HAD V: IAU-100: Celebrating One Hundred Years of Astronomy

Monday, January 6th, 10:00-11:30 am (9:00-10:00 pm (Meeting Room 317A)

Session Chair: Ken Kellerman

The year 2019 marks the 100th anniversary of the founding of the International Astronomical Union in Brussels in 1919. The Special Session will cover the IAU’s role in the tremendous changes in astronomy made during the 20th century due to the opening of the entire electromagnetic spectrum, as well as the changes in the nature of astronomical research, publications, astronomers, and the growth of international collaborations and facilities. The program consists of three invited talks preceded by a short video about the IAU.

234.01   The International Astronomical Union: from its first 100 years into the Next Century

 10:00    D. M. Baneke (Descartes Centre, Utrecht University)

Uniting the Community: the IAU from its first 100 years into the Next Century

The International Astronomical Union was founded in 1919 “to facilitate the relations between astronomers of different countries where international co-operation is necessary or useful” and “to promote the study of astronomy in all its departments.” These aims have led the IAU throughout the century of its existence, but the way it has tried to fulfil them has changed.

In our book 'The International Astronomical Union: Uniting the Community for 100 Years', Johannes Andersen, Claus Madsen and I traced the changing role of the IAU in the international astronomical community through the twentieth century and into the twenty-first. The IAU has striven - occasionally struggled - to protect international scientific cooperation across the deep political divides that characterized the 20th century. Also, as the science of astronomy changed, the IAU had to find and redefine its role in the rapidly changing international community of astronomers.

We especially argue how the emphasis of the IAU’s activities has shifted from the first aim - facilitating collaboration by organizing meetings and defining common standards - to the second aim: promoting astronomy by outreach and development programs.


234.02   Curtis-Shapley, Bondi, Woltjer, and Me: 100 years of the Universe and its Contents

 10:35    V. Trimble (UC Irvine)

April 2020 brings us to the 100th anniversary of the Curtis-Shapley debate on the distance scale of the universe. As is often the case with such disputes, each was right about roughly half of the points on which they disagreed. Shapley himself soon got us out of the center of the Milky Way; and Hubble in 1923 confirmed Curtis's faith in the existence of other galaxies. About a third of the time from their day to ours, Bondi published a cosmology text whose subject headings, another third of the way to the present, Lodewijk Woltjer used as the outline of concluding remarks at two different conferences. He in turn (in Europe's Quest for the Universe) has left us a double handful of questions that still call for answers, from the nature of dark matter & dark energy to the atmospheres of the most earth-like exoplanets, some of which will call for impressively new facilities, even by his VLT standards, let alone those of Bondi, Curtis, and Shapley (who often said that Hubble's problem was that his telescope was too big). An attempt will be made to follow a few of the threads from 1920 to 2020, with due regards to the significance of new ideas, new technology, new observations, and new people. A few likely threads include the distance scale, dark matter, and degenerate stars. Hubble used the largest telescopes then available; Bondi invoked some of the greatest minds of his time, including his own; and Woltjer in effect did both. They are a tough act to follow! It is perhaps slightly ominous for future disputes in these territories that, of the 14 points on which C & S disagreed, each was right mostly about the items that depended on his own observations.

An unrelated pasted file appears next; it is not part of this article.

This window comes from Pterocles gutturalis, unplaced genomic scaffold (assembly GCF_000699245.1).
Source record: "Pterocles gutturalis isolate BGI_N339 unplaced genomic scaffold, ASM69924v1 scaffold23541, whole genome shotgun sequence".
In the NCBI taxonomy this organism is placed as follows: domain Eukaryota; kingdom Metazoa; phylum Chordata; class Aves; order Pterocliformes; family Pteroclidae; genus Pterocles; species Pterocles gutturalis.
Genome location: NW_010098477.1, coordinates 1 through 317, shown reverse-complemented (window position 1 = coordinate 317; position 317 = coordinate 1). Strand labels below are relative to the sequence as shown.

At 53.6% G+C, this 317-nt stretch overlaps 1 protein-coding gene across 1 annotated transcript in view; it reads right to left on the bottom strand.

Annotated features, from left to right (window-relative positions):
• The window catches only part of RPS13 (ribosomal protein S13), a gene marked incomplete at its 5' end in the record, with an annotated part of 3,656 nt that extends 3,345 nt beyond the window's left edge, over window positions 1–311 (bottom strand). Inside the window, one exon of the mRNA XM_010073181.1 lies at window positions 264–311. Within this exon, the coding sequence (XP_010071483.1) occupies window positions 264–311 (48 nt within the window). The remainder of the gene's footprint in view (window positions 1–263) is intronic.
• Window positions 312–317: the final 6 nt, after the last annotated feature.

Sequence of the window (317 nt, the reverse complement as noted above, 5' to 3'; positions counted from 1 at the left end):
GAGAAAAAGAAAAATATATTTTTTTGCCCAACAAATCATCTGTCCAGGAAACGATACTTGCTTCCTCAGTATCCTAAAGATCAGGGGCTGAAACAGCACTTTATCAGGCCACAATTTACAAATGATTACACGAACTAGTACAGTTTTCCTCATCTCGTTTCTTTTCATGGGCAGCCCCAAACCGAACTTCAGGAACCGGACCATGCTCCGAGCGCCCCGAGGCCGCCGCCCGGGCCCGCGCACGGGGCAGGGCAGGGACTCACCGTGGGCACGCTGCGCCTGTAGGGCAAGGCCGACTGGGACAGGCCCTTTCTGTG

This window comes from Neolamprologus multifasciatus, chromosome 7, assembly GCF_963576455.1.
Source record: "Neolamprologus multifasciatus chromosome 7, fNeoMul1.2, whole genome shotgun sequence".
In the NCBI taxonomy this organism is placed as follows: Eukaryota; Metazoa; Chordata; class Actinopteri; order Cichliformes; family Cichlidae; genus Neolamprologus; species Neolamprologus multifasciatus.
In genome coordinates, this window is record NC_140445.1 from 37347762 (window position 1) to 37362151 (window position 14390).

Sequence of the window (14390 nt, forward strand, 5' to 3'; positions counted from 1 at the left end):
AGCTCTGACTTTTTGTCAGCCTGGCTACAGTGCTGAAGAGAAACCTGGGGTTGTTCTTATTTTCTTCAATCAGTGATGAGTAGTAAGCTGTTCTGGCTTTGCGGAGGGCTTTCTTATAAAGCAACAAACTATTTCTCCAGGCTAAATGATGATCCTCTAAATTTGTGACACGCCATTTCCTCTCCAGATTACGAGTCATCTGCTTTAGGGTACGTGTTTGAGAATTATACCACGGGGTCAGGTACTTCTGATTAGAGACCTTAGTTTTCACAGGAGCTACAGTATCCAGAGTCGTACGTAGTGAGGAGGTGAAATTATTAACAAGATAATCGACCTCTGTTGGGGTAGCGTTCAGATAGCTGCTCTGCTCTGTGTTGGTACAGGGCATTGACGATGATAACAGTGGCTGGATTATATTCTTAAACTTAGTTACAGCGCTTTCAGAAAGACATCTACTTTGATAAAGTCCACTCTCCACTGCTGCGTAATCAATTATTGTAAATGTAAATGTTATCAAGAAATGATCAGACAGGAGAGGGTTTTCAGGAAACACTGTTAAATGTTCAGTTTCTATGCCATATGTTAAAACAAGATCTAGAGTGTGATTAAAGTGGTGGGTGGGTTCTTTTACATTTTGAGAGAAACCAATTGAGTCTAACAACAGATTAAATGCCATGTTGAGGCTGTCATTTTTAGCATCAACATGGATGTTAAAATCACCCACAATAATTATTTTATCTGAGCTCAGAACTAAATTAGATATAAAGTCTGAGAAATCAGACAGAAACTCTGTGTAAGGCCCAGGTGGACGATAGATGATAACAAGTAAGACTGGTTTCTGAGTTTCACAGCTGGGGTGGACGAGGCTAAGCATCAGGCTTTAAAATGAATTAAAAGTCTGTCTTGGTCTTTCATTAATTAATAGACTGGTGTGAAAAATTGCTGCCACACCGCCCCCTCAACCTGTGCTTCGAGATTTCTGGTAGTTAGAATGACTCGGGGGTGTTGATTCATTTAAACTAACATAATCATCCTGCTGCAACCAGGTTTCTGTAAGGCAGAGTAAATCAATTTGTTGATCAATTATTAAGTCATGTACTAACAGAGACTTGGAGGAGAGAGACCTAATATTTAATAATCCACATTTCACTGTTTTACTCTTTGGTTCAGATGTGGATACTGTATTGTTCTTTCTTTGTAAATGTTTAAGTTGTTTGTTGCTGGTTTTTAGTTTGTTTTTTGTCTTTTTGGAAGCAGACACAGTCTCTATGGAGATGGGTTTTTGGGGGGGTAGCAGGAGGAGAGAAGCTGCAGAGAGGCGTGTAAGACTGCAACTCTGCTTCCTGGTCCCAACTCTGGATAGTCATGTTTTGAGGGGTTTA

234.03   The Two China Question

 11:05    D. DeVorkin (Smithsonian National Air & Space Museum)

One of the major issues on the agenda of the U.S. National Committee to the International Astronomical Union in the mid-1950s was to gain State Department clearance to invite the Union, the world body of astronomy, to hold its next General Assembly in the United States in 1961. The issue was that the 1952 Immigration and Nationality Act (INA), the McCarran-Walter Act, could severely curtail travel to America by foreigners from suspect countries, and even those who were outspoken from friendly countries.  In the general reactionary political atmosphere of the day, this resulted in numerous difficulties for American participation in international scientific activities as well.  For instance both China and Russia had been members of the IAU since July 1935, but in the Cold War world of the 1950s, and the creation of the two Chinas, the U.S. State Department demanded that Nationalist China, what is now Taiwan (on the island of Formosa) be invited and Red China excluded, even though the former did not have an active astronomical community and the latter certainly did. Here we retrace the challenges faced by IAU officers ranging from Leo Goldberg, Adriaan Blaauw and Patrick Wayman among others to finally recognize and welcome the People’s Republic while retaining Taiwan as a separate member, which had, through many efforts stimulated by Cold War pressures, by the 1980s had grown a vibrant astronomical community.


HAD VI: The Bicentennial of the Royal Astronomical Society

Monday, January 6th, 12:45-1:45 pm (Meeting Room 317A)

Session Chair: Tom Hockey


245.01   The Bicentennial of the Royal Astronomical Society

 12:45    Josh Nall (Royal Astronomical Society)